While they have the positive Samoyed temperament of being friendly and smart, they can also be very difficult to own. Firstly, they can make a lot of noise as they tend to howl or bark to express their emotions. If you don’t keep them occupied, they are likely to make even more of a racket to keep themselves amused. Or they can also engage in problematic and destructive behavior such as digging in your garden, getting into the garbage, or chewing up your possessions. Due to their history, they have strong hunting instincts. These can be tough to train out of them, and you should be especially careful if there are any small critters around for them to chase.
Active white Samoyed dogs are better in environments where they have the room to bound around, which means they are not really suitable for living in apartments. Even if you have the perfect environment, you still have to work hard to keep your dog entertained and engaged. If they become bored, it is much more likely that they are going to engage in nuisance behavior like digging or barking noisily.
You need to bear in mind that there are hunting dogs who were originally bred to catch all sorts of smaller creatures. While they can coexist with cats and other smaller animals in your household, you need to train and socialize them properly. They are generally not too aggressive and can get on with other dogs. This is even more likely if they have been raised with pets from a younger age. It can be tougher to introduce new animals into your household at a later date.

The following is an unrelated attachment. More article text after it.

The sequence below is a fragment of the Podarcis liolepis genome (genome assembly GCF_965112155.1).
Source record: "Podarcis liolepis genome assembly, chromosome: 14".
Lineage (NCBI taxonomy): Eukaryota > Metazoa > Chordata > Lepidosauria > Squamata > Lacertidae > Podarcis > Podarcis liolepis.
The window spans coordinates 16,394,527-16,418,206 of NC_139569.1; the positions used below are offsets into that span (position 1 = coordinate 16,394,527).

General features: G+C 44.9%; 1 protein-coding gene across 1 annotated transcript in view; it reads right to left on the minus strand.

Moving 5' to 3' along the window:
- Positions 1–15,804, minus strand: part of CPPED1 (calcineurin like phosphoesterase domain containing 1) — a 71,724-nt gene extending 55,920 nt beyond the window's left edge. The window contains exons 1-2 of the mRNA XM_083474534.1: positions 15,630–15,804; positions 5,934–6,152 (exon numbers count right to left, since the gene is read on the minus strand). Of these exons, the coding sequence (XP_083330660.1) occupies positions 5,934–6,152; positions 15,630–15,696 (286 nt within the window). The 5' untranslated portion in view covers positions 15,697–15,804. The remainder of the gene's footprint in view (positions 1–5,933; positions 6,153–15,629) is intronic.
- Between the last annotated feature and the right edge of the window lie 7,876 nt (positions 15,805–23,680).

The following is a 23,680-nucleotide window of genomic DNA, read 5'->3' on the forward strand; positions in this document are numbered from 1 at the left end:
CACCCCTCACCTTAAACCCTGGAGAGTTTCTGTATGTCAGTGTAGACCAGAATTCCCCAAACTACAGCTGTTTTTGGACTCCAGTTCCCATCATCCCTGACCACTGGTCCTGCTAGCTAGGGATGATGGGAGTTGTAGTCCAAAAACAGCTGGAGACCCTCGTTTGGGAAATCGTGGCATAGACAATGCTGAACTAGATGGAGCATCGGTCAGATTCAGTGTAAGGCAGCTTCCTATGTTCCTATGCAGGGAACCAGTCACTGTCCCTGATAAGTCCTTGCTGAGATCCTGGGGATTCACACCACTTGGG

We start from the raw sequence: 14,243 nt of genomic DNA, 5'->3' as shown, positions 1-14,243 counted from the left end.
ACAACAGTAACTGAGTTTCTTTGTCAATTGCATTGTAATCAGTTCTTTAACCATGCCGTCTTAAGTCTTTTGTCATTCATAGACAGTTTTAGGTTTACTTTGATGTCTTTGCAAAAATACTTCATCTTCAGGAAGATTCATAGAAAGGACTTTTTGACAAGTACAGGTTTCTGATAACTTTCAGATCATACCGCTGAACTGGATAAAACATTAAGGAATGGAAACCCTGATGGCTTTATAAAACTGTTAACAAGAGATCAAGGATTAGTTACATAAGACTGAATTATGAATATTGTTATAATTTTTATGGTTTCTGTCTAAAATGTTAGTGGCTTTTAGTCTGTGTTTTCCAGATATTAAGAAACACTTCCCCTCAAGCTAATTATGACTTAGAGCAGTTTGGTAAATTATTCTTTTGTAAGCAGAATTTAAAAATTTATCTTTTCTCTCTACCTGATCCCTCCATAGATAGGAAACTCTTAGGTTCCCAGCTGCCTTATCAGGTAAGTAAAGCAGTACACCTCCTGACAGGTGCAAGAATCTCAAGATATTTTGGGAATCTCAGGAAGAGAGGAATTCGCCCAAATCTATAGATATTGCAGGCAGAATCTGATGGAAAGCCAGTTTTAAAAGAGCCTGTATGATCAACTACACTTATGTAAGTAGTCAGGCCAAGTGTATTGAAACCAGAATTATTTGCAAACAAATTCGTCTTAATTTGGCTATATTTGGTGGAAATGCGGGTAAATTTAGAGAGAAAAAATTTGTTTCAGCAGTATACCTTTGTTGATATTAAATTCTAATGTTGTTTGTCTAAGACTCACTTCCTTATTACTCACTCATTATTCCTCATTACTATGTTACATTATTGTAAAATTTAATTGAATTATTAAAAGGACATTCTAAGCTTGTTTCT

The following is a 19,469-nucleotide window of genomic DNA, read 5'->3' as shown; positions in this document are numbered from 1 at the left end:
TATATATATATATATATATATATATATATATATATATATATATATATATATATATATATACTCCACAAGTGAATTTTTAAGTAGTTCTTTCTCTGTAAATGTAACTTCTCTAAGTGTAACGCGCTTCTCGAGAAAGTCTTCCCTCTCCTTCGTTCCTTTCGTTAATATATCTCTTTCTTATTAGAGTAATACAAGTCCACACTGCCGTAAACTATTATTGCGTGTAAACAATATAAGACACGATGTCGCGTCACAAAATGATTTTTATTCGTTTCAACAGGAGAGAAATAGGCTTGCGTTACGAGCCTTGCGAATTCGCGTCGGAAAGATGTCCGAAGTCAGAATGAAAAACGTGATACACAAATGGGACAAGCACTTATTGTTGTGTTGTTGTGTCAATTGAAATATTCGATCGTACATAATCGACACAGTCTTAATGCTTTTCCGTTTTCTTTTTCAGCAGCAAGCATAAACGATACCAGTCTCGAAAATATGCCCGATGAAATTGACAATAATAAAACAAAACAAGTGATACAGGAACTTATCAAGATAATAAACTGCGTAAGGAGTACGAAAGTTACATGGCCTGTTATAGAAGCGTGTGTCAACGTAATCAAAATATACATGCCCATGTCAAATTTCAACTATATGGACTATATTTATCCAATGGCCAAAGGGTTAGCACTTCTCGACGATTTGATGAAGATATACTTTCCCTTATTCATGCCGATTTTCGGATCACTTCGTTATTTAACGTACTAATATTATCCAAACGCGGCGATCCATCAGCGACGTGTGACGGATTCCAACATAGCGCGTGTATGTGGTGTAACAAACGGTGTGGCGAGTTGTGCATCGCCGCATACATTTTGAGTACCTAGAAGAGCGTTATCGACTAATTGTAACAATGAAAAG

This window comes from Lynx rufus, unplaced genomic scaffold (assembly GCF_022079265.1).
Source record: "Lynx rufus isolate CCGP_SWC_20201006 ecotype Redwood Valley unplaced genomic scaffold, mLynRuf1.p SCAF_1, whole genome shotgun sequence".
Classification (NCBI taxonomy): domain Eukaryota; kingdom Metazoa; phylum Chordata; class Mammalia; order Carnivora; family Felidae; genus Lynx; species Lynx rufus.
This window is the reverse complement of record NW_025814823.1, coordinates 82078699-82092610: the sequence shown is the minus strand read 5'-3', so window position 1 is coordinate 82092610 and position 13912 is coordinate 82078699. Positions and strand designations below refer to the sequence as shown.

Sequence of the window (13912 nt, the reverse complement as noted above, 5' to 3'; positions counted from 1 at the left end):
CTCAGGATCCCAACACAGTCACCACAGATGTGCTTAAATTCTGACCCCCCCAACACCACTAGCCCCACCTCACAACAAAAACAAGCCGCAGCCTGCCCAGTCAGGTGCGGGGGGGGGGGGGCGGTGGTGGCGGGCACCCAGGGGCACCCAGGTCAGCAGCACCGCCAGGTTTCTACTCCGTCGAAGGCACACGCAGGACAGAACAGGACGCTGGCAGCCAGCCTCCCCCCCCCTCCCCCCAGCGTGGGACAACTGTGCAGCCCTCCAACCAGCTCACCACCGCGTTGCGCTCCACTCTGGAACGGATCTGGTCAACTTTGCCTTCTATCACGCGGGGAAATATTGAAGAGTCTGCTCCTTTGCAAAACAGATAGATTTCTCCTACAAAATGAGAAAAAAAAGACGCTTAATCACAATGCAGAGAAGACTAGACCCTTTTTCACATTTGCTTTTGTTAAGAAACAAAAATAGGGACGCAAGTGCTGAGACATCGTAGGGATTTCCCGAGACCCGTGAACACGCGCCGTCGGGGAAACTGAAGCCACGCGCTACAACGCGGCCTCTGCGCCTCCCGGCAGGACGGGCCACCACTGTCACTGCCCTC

Samoyed dogs often love playing with smaller children, but the Samoyed size can prove to be too big and could easily knock over toddlers if not properly supervised. When your kids are old enough, you should always teach them the correct way to touch and play with dogs to ensure a harmonious relationship for everyone involved.
Loving and loyal, it is hard to see that anyone would not have a smile on their face after encountering a Samoyed. However, this is not the canine companion for everyone. First of all, they need plenty of companionship and mental stimulation. The Samoyed personality is better off suited to houses with yards rather than apartments, where they can easily feel cooped up and will start making a nuisance of themselves. Also, their beautiful coats require a huge amount of upkeep to keep them in the very best condition.
There are plenty of Samoyed dogs out there in need of adoption, but you need to know what you are letting yourself in for before getting one. Otherwise, the responsibilities can prove to be quite overwhelming. If you are going to get your dog from a breeder, you need to make sure that they are reputable and can answer all of the questions that you pose with appropriate answers. If you can meet the parents, this is always going to provide you with a little more useful information that can prove to be helpful.